Category Archives: Diocesan Life

Spring Training 2016 – Becoming members of The Jesus Movement

springtraining.logoBishop Steve Lane invites Maine Episcopalians to a diocesan education day called Spring Training 2016 to be held on Saturday, April 9, at St. Paul’s Episcopal Church in Brunswick.

Three sessions will offer a 20 workshops in areas such as spiritual growth, formation, music, public policy advocacy, church leadership, conflict mediation and more. We’ll pause at mid-day to gather, worship, sing, and hear more about change in our wider culture and the role the church may play in our communities. (Full workshop descriptions are here.)

Bishop Lane says:
Our new Presiding Bishop, Michael Curry, calls the Episcopal Church in Maine to be a part of The Jesus Movement. We want our members claim the faith that sends them into the world proclaiming the good news of God’s love. To do that we need to focus on three principles:
  • Know Jesus and follow him.
  • Go into the world where Jesus already is.
  • Leave your baggage behind.

My hope is that Spring Training 2016 will help to prepare us to take our place in The Jesus Movement.

Here’s Bishop Curry’s take:

Want to learn more? Visit our diocesan homepage at www.episcopalmaine.org to link to event information, full workshop descriptions, and registration. You may register directly at www.tinyurl.com/springtraining2016.

Download a flyer and a bulletin insert to share with members of your congregation.

Registration is limited to 150 people, so please don’t delay in signing up.

We look forward to seeing you there.

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Filed under Diocesan Life, Faith Development, Ministry and Outreach, St. Paul's Brunswick, The Church in a Changing World, Training and Education Events

Expand your ministry with a New Initiative Fund grant

Dreaming about a new ministry in your community?

Apply now for a 2016 New Initiative Grant from Diocesan Council.

Each congregation and organization in the Diocese of Maine is eligible to apply for funding to support new ministries or expanding existing ministries in new directions. Applications will be evaluated on the how closely they meet the Diocese’s Seven Criteria for Mission.

The next deadline for applications is 4 p.m. on Friday, January 22. Diocesan Council will make grant recommendations at its February 6 meeting.

The online application may be found at www.surveymonkey.com/r/MaineNIF

Download the application worksheet and complete your application on that before cutting and pasting your application into the online Survey Monkey application above.

Once your application is processed, you will be contacted by a Diocesan Council member from your area. That member will serve as your advocate through the application process.

What kind of ministry might a New Initiative Fund grant get going? Below is a list of grants made by Diocesan Council over the past two years in spring and fall grant cycles.

Dream big!

2015 New Initiative Fund Grants

St. Luke’s, Wilton – $3,000 to install a community labyrinth

Human Trafficking Ministry Group – $2,650 to bring Becca Stevens and women of Thistle Farms to a conference in November 2015

St. Matthew’s, Hallowell – $2,450 to support a Ecumenical mentoring program for women recently released Kennebec County Jail, Walk with Me: A Journey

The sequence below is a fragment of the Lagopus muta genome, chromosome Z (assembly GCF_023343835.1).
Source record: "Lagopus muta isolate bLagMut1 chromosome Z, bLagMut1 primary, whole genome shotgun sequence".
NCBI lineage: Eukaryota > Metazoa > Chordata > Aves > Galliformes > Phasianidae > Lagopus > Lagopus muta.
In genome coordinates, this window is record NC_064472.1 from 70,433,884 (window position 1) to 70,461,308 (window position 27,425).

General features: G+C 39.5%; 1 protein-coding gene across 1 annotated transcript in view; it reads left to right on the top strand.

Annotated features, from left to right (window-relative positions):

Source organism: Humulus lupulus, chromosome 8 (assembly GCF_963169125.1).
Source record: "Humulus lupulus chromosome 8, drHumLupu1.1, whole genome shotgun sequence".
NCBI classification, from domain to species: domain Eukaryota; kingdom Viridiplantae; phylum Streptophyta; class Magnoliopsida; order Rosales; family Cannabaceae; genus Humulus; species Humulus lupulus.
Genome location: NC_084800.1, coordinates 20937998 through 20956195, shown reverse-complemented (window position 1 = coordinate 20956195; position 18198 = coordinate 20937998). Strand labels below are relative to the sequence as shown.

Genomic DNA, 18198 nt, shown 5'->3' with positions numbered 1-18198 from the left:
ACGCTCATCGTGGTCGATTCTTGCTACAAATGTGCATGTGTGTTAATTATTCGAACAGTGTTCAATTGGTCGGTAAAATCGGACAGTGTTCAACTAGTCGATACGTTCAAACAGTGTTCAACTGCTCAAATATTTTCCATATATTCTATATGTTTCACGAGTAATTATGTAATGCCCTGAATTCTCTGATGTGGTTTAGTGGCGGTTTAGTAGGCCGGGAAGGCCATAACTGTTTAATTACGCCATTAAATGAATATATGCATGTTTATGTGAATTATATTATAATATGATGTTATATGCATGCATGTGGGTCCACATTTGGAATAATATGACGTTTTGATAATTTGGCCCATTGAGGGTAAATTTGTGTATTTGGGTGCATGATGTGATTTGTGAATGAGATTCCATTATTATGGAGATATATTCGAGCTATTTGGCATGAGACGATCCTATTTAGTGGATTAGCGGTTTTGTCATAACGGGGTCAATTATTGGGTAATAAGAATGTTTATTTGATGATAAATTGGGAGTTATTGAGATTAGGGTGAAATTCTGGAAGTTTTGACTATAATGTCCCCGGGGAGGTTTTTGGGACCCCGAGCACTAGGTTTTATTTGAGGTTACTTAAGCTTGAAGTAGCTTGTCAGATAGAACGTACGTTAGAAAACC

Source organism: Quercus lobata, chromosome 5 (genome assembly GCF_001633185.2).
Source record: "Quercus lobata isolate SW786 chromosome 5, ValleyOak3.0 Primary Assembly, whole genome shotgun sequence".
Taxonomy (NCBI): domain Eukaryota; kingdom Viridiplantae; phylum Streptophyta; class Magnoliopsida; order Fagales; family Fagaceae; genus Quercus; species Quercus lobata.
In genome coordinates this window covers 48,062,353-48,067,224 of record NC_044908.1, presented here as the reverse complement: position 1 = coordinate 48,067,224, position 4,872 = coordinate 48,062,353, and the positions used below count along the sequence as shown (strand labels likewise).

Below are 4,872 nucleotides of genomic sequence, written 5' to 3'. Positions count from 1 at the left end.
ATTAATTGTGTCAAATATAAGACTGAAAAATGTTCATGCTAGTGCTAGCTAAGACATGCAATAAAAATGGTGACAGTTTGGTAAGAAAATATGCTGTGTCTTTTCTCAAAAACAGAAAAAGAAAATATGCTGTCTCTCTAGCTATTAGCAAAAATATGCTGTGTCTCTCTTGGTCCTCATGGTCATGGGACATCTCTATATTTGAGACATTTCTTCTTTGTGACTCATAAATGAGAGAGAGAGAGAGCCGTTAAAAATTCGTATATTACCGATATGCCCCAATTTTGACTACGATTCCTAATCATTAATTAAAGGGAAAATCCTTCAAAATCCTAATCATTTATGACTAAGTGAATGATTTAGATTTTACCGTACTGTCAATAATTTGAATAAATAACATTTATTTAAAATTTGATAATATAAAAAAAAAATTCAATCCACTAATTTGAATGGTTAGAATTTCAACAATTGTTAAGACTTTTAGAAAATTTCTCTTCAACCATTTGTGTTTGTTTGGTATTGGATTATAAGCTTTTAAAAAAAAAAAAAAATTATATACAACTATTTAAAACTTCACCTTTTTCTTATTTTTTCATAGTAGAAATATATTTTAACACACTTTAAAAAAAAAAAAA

St. Paul’s, Brunswick – $1,750 to gather and create resources for congregations to effectively talk about alcoholism

2014 New Initiative Fund Grants 

The Congregations of the Southern Kennebec Valley (The Kennebec 6 – St. Mark’s, Augusta; St. Barnabas’, Augusta; Christ Church, Gardiner; St. Matthew’s, Hallowell; St. Andrew’s, Winthrop; and Prince of Peace Lutheran, Augusta) – $10,680 to establish a Sunday afternoon community Christian education program for families called “Mustard Seeds”

Trinity Church, Portland – $4,600 to assist All Saints Community Church, a Sudanese congregation that had met at Trinity for four years, in establishing a Christian education program

St. Nicholas’, Scarborough – $2,200 to establish a community garden on their Route 1 campus

St. Ann’s, Windham – $3,000 to establish an essentials pantry for needy members of their community

St. Peter’s, Bridgton – $2,400 for Women’s Initiative Mentoring Program

Diocesan Christian Ed Collaboration – $6,700 to bring Godly Play training to Maine

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Filed under Church at 209 Augusta, Diocesan Council, Diocesan Life, Ministry and Outreach, St. Ann's Windham, St. Luke's Wilton, St. Matthew's Hallowell, St. Nicholas' Scarborough, St. Paul's Brunswick, St. Peter's Bridgton, Trinity Portland

Bishopswood needs our help to open its doors in 2016

Estimates are in and the comprehensive Bishopswood septic system will cost $185,000. As Bishop Lane says in his letter to friends of our diocesan camp: Read it here

“Now is the time to make a gift toward this project. I have committed diocesan resources so that contracts can be made and work can begin, but there is no budget for this work. The funding of this project is completely in the hands of all of us who love Bishopswood and want to see another generation of children benefit from its ministry.” 
 
Bishopswood Executive Director Mike Douglass also has a letter that details the need and urgency for year-end gifts so that camp can open next summer. Donations may be made online on the Diocese of Maine home page at www.episcopalmaine.org. or use this direct link to the secure online donation page. Also checks may be sent directly to Bishopswood at 98 Bishopswood Road, Hope, Maine  04847. If you would like to learn more about the project by having Mike call or email you, please be in touch with him at mike@bishopswood.org. Congregations are encouraged to share this notice in their bulletins, newsletters, and announcements. Click here for a ready-to-print bulletin insert.